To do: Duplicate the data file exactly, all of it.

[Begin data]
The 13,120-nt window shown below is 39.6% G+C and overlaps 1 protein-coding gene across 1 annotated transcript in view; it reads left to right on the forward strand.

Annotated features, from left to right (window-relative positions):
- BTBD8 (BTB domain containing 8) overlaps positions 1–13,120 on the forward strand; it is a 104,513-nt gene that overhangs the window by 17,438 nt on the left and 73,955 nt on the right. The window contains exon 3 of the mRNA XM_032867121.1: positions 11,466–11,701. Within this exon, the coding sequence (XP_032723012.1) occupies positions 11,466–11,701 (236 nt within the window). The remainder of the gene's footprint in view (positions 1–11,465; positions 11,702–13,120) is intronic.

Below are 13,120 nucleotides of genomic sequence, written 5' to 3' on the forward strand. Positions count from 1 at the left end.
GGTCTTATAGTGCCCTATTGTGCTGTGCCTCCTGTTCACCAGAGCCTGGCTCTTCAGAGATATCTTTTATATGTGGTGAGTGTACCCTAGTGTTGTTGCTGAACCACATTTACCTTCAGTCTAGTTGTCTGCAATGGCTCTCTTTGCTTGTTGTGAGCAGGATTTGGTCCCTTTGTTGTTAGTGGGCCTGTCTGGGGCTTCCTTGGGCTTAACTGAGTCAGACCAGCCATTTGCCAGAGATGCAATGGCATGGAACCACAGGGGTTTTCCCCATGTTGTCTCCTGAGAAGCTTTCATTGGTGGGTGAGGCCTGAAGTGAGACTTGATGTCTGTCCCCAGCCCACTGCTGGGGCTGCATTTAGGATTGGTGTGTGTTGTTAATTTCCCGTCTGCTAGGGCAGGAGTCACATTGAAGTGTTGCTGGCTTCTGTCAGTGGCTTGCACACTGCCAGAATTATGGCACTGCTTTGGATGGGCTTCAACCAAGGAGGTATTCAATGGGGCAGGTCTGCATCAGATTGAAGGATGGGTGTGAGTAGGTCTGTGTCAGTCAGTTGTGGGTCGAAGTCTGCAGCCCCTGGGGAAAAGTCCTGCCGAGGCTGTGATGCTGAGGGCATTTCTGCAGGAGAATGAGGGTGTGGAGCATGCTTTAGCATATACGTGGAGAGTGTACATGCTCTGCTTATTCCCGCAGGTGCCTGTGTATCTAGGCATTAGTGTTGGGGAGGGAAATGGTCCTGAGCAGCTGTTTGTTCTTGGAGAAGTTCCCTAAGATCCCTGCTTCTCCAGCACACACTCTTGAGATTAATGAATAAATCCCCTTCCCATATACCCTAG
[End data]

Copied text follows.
The 13,120-nt window shown below is 39.6% G+C and overlaps 1 protein-coding gene across 1 annotated transcript in view; it reads left to right on the forward strand.

Annotated features, from left to right (window-relative positions):
- BTBD8 (BTB domain containing 8) overlaps positions 1–13,120 on the forward strand; it is a 104,513-nt gene that overhangs the window by 17,438 nt on the left and 73,955 nt on the right. The window contains exon 3 of the mRNA XM_032867121.1: positions 11,466–11,701. Within this exon, the coding sequence (XP_032723012.1) occupies positions 11,466–11,701 (236 nt within the window). The remainder of the gene's footprint in view (positions 1–11,465; positions 11,702–13,120) is intronic.

Below are 13,120 nucleotides of genomic sequence, written 5' to 3' on the forward strand. Positions count from 1 at the left end.
GGTCTTATAGTGCCCTATTGTGCTGTGCCTCCTGTTCACCAGAGCCTGGCTCTTCAGAGATATCTTTTATATGTGGTGAGTGTACCCTAGTGTTGTTGCTGAACCACATTTACCTTCAGTCTAGTTGTCTGCAATGGCTCTCTTTGCTTGTTGTGAGCAGGATTTGGTCCCTTTGTTGTTAGTGGGCCTGTCTGGGGCTTCCTTGGGCTTAACTGAGTCAGACCAGCCATTTGCCAGAGATGCAATGGCATGGAACCACAGGGGTTTTCCCCATGTTGTCTCCTGAGAAGCTTTCATTGGTGGGTGAGGCCTGAAGTGAGACTTGATGTCTGTCCCCAGCCCACTGCTGGGGCTGCATTTAGGATTGGTGTGTGTTGTTAATTTCCCGTCTGCTAGGGCAGGAGTCACATTGAAGTGTTGCTGGCTTCTGTCAGTGGCTTGCACACTGCCAGAATTATGGCACTGCTTTGGATGGGCTTCAACCAAGGAGGTATTCAATGGGGCAGGTCTGCATCAGATTGAAGGATGGGTGTGAGTAGGTCTGTGTCAGTCAGTTGTGGGTCGAAGTCTGCAGCCCCTGGGGAAAAGTCCTGCCGAGGCTGTGATGCTGAGGGCATTTCTGCAGGAGAATGAGGGTGTGGAGCATGCTTTAGCATATACGTGGAGAGTGTACATGCTCTGCTTATTCCCGCAGGTGCCTGTGTATCTAGGCATTAGTGTTGGGGAGGGAAATGGTCCTGAGCAGCTGTTTGTTCTTGGAGAAGTTCCCTAAGATCCCTGCTTCTCCAGCACACACTCTTGAGATTAATGAATAAATCCCCTTCCCATATACCCTAG